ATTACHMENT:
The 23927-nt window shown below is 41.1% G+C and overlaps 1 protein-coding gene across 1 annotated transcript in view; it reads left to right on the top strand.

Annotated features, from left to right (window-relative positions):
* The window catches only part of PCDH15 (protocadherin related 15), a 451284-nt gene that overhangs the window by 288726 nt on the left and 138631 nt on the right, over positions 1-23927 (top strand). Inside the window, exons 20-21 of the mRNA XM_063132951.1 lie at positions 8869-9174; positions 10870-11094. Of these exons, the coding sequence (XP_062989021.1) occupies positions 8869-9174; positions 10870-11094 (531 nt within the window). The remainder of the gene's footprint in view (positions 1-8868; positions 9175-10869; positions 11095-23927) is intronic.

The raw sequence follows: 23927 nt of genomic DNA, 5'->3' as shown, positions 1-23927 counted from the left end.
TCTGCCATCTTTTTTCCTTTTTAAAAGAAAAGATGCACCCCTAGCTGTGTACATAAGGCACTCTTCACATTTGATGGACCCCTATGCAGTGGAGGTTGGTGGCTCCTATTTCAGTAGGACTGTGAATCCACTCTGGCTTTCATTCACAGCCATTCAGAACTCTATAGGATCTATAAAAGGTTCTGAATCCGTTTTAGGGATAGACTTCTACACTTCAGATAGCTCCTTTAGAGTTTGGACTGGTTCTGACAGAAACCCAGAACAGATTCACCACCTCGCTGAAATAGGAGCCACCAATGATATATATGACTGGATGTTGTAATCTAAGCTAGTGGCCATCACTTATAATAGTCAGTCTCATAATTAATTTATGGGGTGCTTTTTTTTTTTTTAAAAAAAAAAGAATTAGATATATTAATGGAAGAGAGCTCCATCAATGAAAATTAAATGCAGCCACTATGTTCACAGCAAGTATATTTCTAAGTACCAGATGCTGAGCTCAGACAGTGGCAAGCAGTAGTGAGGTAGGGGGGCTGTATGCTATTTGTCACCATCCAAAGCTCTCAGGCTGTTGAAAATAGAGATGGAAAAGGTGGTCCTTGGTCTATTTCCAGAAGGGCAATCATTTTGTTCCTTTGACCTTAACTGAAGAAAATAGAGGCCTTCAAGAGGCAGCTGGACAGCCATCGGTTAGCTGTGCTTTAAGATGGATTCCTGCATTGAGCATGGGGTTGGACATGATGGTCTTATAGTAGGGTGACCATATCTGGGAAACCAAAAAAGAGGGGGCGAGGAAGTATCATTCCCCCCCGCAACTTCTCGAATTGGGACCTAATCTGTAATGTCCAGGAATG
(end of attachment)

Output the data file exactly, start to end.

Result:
The 23927-nt window shown below is 41.1% G+C and overlaps 1 protein-coding gene across 1 annotated transcript in view; it reads left to right on the top strand.

Annotated features, from left to right (window-relative positions):
* The window catches only part of PCDH15 (protocadherin related 15), a 451284-nt gene that overhangs the window by 288726 nt on the left and 138631 nt on the right, over positions 1-23927 (top strand). Inside the window, exons 20-21 of the mRNA XM_063132951.1 lie at positions 8869-9174; positions 10870-11094. Of these exons, the coding sequence (XP_062989021.1) occupies positions 8869-9174; positions 10870-11094 (531 nt within the window). The remainder of the gene's footprint in view (positions 1-8868; positions 9175-10869; positions 11095-23927) is intronic.

The raw sequence follows: 23927 nt of genomic DNA, 5'->3' as shown, positions 1-23927 counted from the left end.
TCTGCCATCTTTTTTCCTTTTTAAAAGAAAAGATGCACCCCTAGCTGTGTACATAAGGCACTCTTCACATTTGATGGACCCCTATGCAGTGGAGGTTGGTGGCTCCTATTTCAGTAGGACTGTGAATCCACTCTGGCTTTCATTCACAGCCATTCAGAACTCTATAGGATCTATAAAAGGTTCTGAATCCGTTTTAGGGATAGACTTCTACACTTCAGATAGCTCCTTTAGAGTTTGGACTGGTTCTGACAGAAACCCAGAACAGATTCACCACCTCGCTGAAATAGGAGCCACCAATGATATATATGACTGGATGTTGTAATCTAAGCTAGTGGCCATCACTTATAATAGTCAGTCTCATAATTAATTTATGGGGTGCTTTTTTTTTTTTTAAAAAAAAAAGAATTAGATATATTAATGGAAGAGAGCTCCATCAATGAAAATTAAATGCAGCCACTATGTTCACAGCAAGTATATTTCTAAGTACCAGATGCTGAGCTCAGACAGTGGCAAGCAGTAGTGAGGTAGGGGGGCTGTATGCTATTTGTCACCATCCAAAGCTCTCAGGCTGTTGAAAATAGAGATGGAAAAGGTGGTCCTTGGTCTATTTCCAGAAGGGCAATCATTTTGTTCCTTTGACCTTAACTGAAGAAAATAGAGGCCTTCAAGAGGCAGCTGGACAGCCATCGGTTAGCTGTGCTTTAAGATGGATTCCTGCATTGAGCATGGGGTTGGACATGATGGTCTTATAGTAGGGTGACCATATCTGGGAAACCAAAAAAGAGGGGGCGAGGAAGTATCATTCCCCCCCGCAACTTCTCGAATTGGGACCTAATCTGTAATGTCCAGGAATG